Defendants claim to have suffered from headaches, bronchitis, red and swollen eyes, vertigo, migranes, fatigue, sinus infections, sleep disorders, deteriorating memory, and laryngitis. The last symptom was reported by a woman named Brenda Smith, who worked as a customer service representative, answering phones all day long. The New York Times and other media outlets failed to mention that Ms. Smith, complaining of respiratory problems, has been a heavy smoker for years.


Yale psychology professor Marianne LaFrance spent three months conducting interviews and experiments to produce a report on "The Psychological, Interpersonal, and Social Effects of Bad Hair."

The Swarthmore Phoenix, April 6, 2000:
The annual gender-bending Sager dance became an unlikely forum for homophobic slurs last Saturday night, as partygoers reported several different incidents of harassment.

Verbal slurs were allegedly dropped both in- and outside the party, which was held at both Olde Club and the Women's Resource Center. Daniel Koltonski '02 said that when he left the party at around 1 a.m., he saw two "really drunk, really loud guys" talking outside Sharples III. One apparently referenced the party and then remarked to the other one, "F***ing faggots ruin everything."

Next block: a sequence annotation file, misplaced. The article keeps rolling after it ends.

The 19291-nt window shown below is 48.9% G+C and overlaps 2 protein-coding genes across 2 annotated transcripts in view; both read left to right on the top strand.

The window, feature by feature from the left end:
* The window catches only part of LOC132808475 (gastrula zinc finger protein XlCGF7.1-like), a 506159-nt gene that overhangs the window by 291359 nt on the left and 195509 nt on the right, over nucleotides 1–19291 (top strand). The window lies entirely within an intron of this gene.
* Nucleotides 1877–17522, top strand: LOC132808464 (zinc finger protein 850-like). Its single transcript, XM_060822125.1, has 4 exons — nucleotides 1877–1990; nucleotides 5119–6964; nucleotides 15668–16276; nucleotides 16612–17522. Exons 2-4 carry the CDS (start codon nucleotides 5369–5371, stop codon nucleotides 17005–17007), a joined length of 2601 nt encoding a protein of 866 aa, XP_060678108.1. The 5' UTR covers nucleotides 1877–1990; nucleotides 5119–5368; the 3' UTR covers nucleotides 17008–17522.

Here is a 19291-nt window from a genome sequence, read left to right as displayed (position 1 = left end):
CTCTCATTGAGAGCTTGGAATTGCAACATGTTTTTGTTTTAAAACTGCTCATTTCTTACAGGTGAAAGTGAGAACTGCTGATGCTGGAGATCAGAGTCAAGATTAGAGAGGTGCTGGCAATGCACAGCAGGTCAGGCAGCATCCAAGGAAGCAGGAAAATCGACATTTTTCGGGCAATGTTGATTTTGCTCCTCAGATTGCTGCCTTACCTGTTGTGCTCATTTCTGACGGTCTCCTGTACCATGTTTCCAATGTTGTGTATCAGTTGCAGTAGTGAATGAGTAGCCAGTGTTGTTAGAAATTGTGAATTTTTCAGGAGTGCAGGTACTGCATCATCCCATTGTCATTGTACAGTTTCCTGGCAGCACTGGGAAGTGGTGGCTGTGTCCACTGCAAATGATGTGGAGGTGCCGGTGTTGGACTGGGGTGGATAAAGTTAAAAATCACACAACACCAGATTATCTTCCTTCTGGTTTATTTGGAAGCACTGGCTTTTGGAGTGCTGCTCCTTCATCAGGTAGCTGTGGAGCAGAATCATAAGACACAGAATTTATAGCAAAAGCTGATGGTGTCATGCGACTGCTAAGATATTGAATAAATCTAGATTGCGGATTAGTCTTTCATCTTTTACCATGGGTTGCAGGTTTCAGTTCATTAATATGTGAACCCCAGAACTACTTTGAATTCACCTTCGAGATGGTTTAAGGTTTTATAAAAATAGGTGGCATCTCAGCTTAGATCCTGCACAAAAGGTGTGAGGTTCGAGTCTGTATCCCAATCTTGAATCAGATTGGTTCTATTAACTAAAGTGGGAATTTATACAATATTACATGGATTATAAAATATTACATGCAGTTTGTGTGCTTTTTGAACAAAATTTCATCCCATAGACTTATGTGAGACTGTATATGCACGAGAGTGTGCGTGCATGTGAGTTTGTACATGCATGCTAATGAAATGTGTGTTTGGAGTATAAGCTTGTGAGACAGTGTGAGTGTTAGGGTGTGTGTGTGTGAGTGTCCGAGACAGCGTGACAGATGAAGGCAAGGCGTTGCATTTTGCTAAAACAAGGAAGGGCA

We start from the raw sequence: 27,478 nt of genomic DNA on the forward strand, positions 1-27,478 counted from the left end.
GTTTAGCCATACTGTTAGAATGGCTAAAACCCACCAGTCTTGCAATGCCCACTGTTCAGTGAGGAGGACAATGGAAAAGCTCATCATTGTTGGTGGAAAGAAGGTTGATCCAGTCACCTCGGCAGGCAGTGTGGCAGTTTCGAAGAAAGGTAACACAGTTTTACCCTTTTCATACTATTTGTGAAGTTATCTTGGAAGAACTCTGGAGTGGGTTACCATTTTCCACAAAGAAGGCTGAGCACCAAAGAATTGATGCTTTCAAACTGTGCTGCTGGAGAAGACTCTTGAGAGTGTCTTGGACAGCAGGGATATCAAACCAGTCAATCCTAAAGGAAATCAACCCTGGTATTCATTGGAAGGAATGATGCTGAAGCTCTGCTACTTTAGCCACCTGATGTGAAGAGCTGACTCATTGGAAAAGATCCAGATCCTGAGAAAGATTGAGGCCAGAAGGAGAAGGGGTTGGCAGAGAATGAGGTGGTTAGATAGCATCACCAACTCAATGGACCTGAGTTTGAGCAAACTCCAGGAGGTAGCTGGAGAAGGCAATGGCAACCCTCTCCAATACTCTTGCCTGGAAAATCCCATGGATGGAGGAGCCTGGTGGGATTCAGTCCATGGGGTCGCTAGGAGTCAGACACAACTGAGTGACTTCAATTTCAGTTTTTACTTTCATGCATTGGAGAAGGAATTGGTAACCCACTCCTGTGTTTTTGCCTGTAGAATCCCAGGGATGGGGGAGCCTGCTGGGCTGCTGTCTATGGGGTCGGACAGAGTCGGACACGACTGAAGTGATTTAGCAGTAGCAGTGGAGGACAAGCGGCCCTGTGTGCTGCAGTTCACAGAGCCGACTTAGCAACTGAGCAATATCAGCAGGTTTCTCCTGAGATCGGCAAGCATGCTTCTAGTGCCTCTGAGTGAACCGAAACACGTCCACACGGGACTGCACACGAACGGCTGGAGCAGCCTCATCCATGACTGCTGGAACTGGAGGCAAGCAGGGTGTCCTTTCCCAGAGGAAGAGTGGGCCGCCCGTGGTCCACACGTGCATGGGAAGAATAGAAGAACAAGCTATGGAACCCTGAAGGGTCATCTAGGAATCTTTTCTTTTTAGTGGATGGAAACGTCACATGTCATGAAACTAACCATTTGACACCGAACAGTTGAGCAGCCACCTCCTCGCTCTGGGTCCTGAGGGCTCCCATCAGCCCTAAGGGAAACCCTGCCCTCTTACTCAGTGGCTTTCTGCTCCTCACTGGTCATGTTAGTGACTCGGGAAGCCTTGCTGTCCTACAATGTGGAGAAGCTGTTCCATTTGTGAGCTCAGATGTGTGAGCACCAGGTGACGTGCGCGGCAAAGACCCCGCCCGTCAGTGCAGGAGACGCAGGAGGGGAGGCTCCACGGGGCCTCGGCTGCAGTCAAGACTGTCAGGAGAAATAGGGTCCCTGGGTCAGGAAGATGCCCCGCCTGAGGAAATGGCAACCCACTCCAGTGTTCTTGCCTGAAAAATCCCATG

According to Julie Russo '01, a board member of the Swarthmore Queer Union (SQU), homophobic epithets were also heard inside the party. "There were some drunken frat boys there, and at least one of them was making homophobic comments," Russo said....

In the wake of last weekend's events, members of the queer community are now doubting whether to continue organizing the dance in future years. "The Sager party should not be a place where a queer person is going to feel uncomfortable in any way," Russo said....

Instead of underscoring the gender issues discussed at [a corresponding] symposium, Russo said that Sager has become an "institutionalized event [in which] guys... dress up in drag but not really with the spirit of breaking down gender barriers. It's just this expression of homophobia."

She added, however, that parts of Saturday's party were enjoyable. "There was a great party going on in the WRC, and there was this huge orgy going on downstairs, and it was fabulous. I think that if the party somehow forms the opportunity of having a big orgy, that's good." ...


A parental guidance notice that appeared in the Los Angeles Times about the PG-13 film, Jakob the Liar:
Robin Williams in touching, comic fable about man who makes up news stories to raise morale in Jewish ghetto. Dead bodies, deprivation, suicide; Nazis torture Jakob; characters smoke.